Buhari dey kampe

ON August 9, 2010, former president Olusegun Obasanjo declared of himself: “I dey kampe.”  He had to do so to the public after rumour became rife that he was shot dead. Reports had emerged that he was assassinated in his home town Ota, Ogun State by unknown gunmen and was confirmed dead at the town’s General Hospital a few hours after his convoy was ambushed. It was a devious lie apparently.

To prove to the world that he was alive and well, he announced that he had successfully performed the tasks he set out to do that day and had returned home safely. Obasanjo nevertheless thanked all those who had expressed concern over his safety, convinced that as it is in the belief of his Yoruba people, his rumoured death meant that he still has many more years to live.

President Muhammadu Buhari returned from London penultimate Sunday after his 14-day medical vacation and also declared himself kampe. Before he left for the trip, there was no rumour of his death unlike Obasanjo except speculation, strong enough to suggest that he was very unwell and this caused a lot of anxiety. It turned out that he was afflicted by a condition known as Meneire Disease. The infection in one ear left him with persistent pain. Some experts had confirmed that the condition causes pains and hearing impairment and in some cases, loss of balance of the individual afflicted. It did make Buhari to drastically reduce his official engagements just before he made the decision to go abroad for treatment.

The president had been slated to spend 10 days but Vice President Yemi Osinbajo who had acted as president during his absence, later announced to us in State House that Buhari had decided to extend his stay by a few more days to enable him to rest for the weekend. This announcement caused a few agitations in the minds of some people who wondered whether Buhari had indeed been properly healed despite the several photographs emerging from his London holiday home indicating that he was in great shape. Therefore, not a few people were curious to see how things would pan out when he arrived back in the country.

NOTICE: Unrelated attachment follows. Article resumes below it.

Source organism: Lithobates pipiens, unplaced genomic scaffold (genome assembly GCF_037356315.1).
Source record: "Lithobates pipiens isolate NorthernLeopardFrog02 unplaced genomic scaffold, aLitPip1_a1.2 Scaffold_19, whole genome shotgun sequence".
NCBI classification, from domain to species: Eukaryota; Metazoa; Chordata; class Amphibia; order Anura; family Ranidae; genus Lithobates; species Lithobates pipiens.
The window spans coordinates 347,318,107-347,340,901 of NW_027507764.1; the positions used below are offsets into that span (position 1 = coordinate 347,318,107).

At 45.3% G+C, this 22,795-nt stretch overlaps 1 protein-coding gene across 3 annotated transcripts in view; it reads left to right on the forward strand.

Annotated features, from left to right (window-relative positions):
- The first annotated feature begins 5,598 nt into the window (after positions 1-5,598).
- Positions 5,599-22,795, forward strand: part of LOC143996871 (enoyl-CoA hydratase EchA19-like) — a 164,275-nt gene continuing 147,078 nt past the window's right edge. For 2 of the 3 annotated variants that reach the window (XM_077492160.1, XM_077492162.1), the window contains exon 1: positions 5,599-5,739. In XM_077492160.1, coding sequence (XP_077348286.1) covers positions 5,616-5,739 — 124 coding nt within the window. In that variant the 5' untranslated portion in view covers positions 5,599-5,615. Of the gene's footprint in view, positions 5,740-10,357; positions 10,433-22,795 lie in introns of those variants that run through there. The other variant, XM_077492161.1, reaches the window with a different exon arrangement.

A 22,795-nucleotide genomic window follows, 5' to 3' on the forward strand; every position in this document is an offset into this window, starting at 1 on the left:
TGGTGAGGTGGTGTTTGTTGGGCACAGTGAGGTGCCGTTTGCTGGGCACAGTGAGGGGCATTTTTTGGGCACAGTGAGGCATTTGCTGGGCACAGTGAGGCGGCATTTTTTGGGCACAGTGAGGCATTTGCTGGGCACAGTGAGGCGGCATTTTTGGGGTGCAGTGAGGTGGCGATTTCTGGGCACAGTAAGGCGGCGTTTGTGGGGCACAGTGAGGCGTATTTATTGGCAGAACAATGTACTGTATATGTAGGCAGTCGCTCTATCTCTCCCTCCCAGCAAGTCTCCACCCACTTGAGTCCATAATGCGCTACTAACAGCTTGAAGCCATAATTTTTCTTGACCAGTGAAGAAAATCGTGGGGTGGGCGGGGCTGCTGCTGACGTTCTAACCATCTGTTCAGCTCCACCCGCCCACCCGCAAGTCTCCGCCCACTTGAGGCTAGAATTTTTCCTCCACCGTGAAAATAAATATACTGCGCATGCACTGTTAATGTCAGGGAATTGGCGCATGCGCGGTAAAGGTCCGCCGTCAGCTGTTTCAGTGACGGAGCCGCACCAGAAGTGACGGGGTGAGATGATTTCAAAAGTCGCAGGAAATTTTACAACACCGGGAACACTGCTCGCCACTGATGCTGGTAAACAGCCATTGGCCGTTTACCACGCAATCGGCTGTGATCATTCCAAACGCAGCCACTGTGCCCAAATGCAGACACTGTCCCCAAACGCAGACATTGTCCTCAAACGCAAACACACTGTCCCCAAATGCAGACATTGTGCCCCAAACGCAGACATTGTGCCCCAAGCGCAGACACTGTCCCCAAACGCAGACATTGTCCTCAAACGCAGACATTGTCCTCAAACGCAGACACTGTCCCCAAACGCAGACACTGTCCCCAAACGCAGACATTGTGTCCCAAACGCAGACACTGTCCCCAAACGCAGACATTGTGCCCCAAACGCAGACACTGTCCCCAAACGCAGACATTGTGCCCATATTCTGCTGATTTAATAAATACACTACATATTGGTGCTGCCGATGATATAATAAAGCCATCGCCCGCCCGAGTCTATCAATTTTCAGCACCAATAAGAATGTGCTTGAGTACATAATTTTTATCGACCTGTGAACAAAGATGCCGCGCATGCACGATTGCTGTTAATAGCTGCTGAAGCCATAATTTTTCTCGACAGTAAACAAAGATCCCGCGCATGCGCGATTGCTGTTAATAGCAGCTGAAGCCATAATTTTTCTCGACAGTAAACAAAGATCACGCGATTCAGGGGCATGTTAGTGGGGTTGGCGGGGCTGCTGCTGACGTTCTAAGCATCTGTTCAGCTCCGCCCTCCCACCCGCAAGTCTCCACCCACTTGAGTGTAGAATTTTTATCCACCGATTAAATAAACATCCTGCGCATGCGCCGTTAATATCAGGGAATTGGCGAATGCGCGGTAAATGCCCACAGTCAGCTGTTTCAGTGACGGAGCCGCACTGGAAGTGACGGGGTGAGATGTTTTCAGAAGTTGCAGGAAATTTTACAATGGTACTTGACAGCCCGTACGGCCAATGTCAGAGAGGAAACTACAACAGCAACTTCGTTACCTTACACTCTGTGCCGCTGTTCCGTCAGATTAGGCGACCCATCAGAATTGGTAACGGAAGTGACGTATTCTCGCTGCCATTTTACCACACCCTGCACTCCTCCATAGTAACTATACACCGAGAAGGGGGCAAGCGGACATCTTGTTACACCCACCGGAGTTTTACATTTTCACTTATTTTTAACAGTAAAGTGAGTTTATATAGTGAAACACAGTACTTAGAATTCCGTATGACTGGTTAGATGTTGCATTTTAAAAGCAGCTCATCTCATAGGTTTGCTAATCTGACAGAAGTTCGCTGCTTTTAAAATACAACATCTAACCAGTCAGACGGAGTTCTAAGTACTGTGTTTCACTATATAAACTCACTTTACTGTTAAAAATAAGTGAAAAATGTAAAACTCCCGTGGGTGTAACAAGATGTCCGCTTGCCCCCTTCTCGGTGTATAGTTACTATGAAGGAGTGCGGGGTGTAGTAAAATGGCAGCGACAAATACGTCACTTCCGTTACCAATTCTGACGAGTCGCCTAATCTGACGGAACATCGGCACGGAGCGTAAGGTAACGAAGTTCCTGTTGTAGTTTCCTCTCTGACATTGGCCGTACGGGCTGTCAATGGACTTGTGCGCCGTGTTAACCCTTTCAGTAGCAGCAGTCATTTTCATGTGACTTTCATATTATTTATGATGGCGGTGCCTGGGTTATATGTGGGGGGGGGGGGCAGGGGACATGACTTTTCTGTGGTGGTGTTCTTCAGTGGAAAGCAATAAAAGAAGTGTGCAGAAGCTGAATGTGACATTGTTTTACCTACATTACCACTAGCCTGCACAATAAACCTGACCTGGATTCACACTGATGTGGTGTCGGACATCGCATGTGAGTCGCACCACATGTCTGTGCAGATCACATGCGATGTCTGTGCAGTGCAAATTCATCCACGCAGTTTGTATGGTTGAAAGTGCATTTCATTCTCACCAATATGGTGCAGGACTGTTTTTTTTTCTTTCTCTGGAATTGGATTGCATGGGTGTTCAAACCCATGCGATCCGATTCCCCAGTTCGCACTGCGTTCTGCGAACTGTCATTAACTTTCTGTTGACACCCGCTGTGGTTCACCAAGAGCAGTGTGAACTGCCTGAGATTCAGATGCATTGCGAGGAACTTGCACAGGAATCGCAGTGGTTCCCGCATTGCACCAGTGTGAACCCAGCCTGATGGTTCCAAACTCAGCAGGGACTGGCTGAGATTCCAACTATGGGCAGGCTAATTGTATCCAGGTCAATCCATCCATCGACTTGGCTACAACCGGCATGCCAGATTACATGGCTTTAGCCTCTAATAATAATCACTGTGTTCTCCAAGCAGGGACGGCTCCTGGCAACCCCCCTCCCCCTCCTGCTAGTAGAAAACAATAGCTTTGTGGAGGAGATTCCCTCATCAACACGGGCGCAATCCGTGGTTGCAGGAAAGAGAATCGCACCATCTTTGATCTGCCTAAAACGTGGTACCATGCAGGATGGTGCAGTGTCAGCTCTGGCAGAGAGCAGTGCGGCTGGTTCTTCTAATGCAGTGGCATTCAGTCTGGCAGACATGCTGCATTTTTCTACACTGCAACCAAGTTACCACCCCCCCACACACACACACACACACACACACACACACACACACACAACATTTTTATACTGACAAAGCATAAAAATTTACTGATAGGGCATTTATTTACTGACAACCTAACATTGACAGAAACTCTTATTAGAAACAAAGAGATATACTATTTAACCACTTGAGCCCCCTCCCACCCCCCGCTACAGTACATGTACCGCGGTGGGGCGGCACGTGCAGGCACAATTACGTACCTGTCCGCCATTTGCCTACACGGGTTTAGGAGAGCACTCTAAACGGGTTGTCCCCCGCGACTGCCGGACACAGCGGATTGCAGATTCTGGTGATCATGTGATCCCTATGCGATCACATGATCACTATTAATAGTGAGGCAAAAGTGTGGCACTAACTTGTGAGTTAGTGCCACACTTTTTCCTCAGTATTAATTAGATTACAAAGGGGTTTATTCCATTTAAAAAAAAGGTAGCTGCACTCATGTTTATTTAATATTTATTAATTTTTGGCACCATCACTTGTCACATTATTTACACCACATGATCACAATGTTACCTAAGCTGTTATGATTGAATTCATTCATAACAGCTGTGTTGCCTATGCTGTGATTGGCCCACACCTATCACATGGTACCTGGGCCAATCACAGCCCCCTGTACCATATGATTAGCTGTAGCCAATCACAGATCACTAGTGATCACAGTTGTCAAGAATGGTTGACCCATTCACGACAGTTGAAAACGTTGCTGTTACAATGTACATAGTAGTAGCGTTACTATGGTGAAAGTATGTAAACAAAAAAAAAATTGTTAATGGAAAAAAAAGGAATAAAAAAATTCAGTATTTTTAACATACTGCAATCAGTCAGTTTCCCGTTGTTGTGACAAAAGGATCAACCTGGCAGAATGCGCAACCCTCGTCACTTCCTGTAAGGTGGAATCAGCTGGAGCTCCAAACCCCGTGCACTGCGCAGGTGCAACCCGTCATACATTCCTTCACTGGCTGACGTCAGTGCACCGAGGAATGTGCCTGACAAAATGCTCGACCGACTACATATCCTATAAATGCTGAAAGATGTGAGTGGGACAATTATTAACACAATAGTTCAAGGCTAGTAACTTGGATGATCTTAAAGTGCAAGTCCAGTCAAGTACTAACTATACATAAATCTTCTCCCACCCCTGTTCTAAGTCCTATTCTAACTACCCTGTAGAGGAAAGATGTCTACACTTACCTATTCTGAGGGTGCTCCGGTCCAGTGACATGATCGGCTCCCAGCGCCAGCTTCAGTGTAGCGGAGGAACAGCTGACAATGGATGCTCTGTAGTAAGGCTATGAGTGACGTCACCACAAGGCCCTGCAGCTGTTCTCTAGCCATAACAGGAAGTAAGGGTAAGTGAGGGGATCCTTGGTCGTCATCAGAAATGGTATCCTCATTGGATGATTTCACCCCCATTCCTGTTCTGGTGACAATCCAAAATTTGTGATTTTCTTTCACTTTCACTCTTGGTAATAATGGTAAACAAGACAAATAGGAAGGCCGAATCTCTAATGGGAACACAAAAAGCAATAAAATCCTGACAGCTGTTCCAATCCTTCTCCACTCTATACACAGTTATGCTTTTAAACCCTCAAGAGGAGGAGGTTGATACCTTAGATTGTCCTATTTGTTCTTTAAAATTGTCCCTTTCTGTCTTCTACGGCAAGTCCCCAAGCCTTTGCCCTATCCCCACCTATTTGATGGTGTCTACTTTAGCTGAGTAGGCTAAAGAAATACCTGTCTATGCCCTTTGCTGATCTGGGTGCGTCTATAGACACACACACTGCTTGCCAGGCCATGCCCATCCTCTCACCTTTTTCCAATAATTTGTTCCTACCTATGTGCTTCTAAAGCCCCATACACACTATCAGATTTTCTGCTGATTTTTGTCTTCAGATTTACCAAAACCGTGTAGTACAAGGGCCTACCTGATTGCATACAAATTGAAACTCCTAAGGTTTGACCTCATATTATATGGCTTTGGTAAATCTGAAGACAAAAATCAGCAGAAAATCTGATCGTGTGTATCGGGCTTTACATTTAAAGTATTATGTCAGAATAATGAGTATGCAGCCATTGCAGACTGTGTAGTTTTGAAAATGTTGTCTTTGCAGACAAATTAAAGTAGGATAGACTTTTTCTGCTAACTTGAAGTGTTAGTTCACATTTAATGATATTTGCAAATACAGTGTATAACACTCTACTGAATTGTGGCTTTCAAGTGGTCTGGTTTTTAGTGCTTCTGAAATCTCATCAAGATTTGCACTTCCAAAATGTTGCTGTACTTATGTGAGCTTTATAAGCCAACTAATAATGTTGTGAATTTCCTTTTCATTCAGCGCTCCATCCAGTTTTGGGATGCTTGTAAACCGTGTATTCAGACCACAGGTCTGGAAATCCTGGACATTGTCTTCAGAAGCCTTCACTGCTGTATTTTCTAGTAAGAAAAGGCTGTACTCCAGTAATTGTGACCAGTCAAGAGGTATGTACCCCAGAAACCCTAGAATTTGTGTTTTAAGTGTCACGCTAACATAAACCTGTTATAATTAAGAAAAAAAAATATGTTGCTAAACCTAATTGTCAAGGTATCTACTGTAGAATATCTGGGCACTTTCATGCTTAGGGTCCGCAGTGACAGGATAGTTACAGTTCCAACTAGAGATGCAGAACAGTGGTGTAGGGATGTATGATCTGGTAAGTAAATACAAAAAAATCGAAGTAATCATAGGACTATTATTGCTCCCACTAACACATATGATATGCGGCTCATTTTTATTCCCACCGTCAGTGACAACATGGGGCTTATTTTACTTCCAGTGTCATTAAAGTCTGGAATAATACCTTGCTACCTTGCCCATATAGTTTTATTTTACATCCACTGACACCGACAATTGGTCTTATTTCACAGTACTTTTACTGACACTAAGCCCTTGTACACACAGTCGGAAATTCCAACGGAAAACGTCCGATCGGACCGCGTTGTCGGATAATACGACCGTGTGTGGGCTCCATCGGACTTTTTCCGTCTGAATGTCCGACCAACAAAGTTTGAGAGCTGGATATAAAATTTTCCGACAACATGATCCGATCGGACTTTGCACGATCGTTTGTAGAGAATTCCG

He returned to be confronted with questions about his true state of health. When he alighted from the presidential aircraft, Nigerian Air Force 001, he inspected a guard of honour mounted by men of the Brigade of Guards and after the usual exchange of pleasantries with government officials in the welcoming party, it was time to field a few questions from State House correspondents. He was asked to confirm his state of health. Buhari retorted even though tersely: “I am okay. You can see me inspecting the guard of honour. You can see I am taller than you. Do you want to wrestle with me? You can do so.” But who dares wrestle with the president?

An obviously elated presidential spokesman, Femi Adesina, expatiated with his popular refrain as his duty required of him, telling reporters: “Mr President is fit.” Kogi State governor, Yahaya Bello, who was part of the welcoming party, went a step further, personalizing the president’s return. When approached for his comments, his face lit up and he wasted no time singing like an over excited child, “Our daddy is back. We thank God for bringing him back to the country. It is a good thing he went on break and returned to his people hale and hearty. Our daddy is back. He has gone to take a rest. We are happy that he is back.”

Buhari took things easy in his first few days of resumption. There was nothing officially on his programme in the week of his return except that he received briefing from the Minister of State for Petroleum Resources, Ibe Kachikwu, accompanied by the incoming Secretary General of the Organisation of Oil Producing Countries (OPEC), Nigeria’s Mohammed Barkindo. He thereafter decorated the new acting Inspector General of Police, AIG Ibrahim Kpotum Idris.

Things are yet to go full blast in the presidential villa up till now but the president is rearing to go, ready to continue the wrestle he has begun on many fronts, particularly on corruption, and social-economy spheres. It will be an understatement to say that he needs renewed strength to bludgeon the burgeoning economic and social crises in the country. His two-week leave may not have been enough to gather enough strength at his age but he has certainly had time to do a deeper introspection of the state of affairs of the nation away from the hurly-burly of Nigeria and should be brimming with fresh initiatives.

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